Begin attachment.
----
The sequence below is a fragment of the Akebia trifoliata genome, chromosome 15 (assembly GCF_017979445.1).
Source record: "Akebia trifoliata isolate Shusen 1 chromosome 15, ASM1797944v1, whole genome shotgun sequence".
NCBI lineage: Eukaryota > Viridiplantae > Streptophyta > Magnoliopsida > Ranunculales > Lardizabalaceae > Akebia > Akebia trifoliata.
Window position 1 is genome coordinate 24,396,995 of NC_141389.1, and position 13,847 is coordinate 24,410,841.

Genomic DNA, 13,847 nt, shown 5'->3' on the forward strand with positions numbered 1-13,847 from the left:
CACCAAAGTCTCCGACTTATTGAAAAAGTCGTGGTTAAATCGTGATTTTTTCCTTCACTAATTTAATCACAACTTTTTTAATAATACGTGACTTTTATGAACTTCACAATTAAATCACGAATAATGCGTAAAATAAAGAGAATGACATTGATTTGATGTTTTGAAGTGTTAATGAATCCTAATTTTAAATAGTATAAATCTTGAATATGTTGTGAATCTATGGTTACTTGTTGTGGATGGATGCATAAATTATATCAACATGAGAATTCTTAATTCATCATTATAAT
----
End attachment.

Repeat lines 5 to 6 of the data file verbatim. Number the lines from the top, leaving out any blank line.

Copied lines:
Genomic DNA, 13,847 nt, shown 5'->3' on the forward strand with positions numbered 1-13,847 from the left:
CACCAAAGTCTCCGACTTATTGAAAAAGTCGTGGTTAAATCGTGATTTTTTCCTTCACTAATTTAATCACAACTTTTTTAATAATACGTGACTTTTATGAACTTCACAATTAAATCACGAATAATGCGTAAAATAAAGAGAATGACATTGATTTGATGTTTTGAAGTGTTAATGAATCCTAATTTTAAATAGTATAAATCTTGAATATGTTGTGAATCTATGGTTACTTGTTGTGGATGGATGCATAAATTATATCAACATGAGAATTCTTAATTCATCATTATAAT